Bush Makes Last Call at Briefing Room
Wednesday, August 2, 2006; 9:28 PM
WASHINGTON -- President Bush offered White House reporters plush armchair seating in the West Wing briefing room, with suede or velvet upholstery, and double the space.
Then he took it all back.
"Forget it," the president said Wednesday, as he and reporters bid goodbye to the briefing room and work spaces that the White House press corps has occupied in some form since the Nixon administration. "You get to work like the rest of us," Bush said.
What reporters hope the president and his aides don't take back are their promises that the media's eviction from West Wing quarters will not be permanent.
The White House has scheduled the run-down, outdated space for a massive renovation. But a time frame that has expanded from three months to now nine months, and the fact that plans for the new quarters are not even complete as demolition was set to begin Thursday, have fueled speculation about the notoriously press-wary Bush White House's real agenda.
"Tell us the truth," reporters told press secretary Tony Snow on Wednesday.
"You'll be back," he replied.
The move to temporary quarters across Pennsylvania Avenue warranted a party hosted by the White House Correspondents Association; a surprise appearance by Bush and first lady Laura Bush; and a visit by several former White House press secretaries.
The result was a particularly unruly iteration of the daily briefing, an on-camera midday exchange with the White House press secretary that is always by turns earnest and madcap.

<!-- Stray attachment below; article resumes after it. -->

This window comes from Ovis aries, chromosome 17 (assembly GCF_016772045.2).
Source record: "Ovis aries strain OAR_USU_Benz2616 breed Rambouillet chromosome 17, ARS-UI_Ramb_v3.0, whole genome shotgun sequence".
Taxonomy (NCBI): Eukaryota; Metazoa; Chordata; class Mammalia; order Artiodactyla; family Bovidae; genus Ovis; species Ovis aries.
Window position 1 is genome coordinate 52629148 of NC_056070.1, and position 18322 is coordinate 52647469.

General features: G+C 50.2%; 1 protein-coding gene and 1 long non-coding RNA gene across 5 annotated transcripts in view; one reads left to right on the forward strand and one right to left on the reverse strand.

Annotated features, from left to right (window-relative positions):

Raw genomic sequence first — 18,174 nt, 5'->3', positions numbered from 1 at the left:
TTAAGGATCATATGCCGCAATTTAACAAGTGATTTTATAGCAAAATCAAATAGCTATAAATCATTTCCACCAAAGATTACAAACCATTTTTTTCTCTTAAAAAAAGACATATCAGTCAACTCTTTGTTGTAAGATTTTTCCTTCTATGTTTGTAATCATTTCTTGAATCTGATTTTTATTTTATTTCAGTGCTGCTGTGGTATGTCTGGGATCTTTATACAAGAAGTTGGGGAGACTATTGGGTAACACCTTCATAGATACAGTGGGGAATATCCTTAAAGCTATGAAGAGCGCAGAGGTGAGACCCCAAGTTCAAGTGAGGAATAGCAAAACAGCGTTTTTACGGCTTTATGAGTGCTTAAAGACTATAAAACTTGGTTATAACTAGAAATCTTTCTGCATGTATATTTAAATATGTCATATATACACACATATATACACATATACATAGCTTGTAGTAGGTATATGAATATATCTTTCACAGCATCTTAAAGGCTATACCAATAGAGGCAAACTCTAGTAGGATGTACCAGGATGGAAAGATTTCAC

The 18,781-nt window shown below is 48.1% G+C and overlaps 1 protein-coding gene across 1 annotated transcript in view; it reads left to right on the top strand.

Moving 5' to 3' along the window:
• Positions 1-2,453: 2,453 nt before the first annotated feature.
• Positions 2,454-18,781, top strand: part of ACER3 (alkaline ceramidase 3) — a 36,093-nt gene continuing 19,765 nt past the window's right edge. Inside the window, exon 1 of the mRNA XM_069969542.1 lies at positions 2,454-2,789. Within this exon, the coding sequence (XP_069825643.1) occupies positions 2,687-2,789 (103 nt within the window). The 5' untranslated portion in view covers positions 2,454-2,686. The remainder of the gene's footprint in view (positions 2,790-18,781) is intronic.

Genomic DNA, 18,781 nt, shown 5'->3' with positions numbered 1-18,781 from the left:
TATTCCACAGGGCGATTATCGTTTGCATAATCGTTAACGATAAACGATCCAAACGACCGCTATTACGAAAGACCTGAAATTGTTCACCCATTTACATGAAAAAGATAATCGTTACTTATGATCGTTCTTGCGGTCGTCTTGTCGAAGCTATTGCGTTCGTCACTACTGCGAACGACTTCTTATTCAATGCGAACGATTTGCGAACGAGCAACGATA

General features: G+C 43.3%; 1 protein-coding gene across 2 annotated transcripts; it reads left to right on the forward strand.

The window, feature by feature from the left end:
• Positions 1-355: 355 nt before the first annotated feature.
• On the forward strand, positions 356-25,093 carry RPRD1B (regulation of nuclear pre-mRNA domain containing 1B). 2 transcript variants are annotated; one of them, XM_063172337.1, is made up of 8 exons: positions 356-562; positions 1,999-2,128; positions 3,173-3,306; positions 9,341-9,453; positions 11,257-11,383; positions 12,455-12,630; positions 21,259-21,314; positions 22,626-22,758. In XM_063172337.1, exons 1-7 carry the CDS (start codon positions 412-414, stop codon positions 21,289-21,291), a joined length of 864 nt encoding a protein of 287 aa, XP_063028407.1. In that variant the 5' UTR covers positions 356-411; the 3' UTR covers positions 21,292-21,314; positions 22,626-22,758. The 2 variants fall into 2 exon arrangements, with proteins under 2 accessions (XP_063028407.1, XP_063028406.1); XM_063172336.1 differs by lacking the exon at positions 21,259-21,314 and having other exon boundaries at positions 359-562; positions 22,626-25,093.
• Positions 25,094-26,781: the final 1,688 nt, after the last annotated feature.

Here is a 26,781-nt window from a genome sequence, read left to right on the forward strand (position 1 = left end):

There were the usual serious questions.
Then someone offered to sing "Auld Lang Syne." Someone else passed out. And former ABC News White House correspondent Sam Donaldson reprised his role as a relentless presidential questioner, refusing to cede his desire to find out whether Bush believes actor Mel Gibson should be forgiven for an anti-Semitic rant after a drunken driving arrest.
"You're a has-been. We don't have to answer has-been's questions," Bush shot at Donaldson.
"Better to have been a has-been than a never was," the TV man retorted.
The conditions in the room _ hardly the place of glamour depicted in movies _ demonstrated the need. Condensation dripped from air conditioning vents. Ceiling tiles were warped and cracked. Duct tape held chairs together. The standing-room-only crowd competed with trash for space.
"I know you've been complaining about the digs for a while," Bush said. "Let me just say, we felt your pain."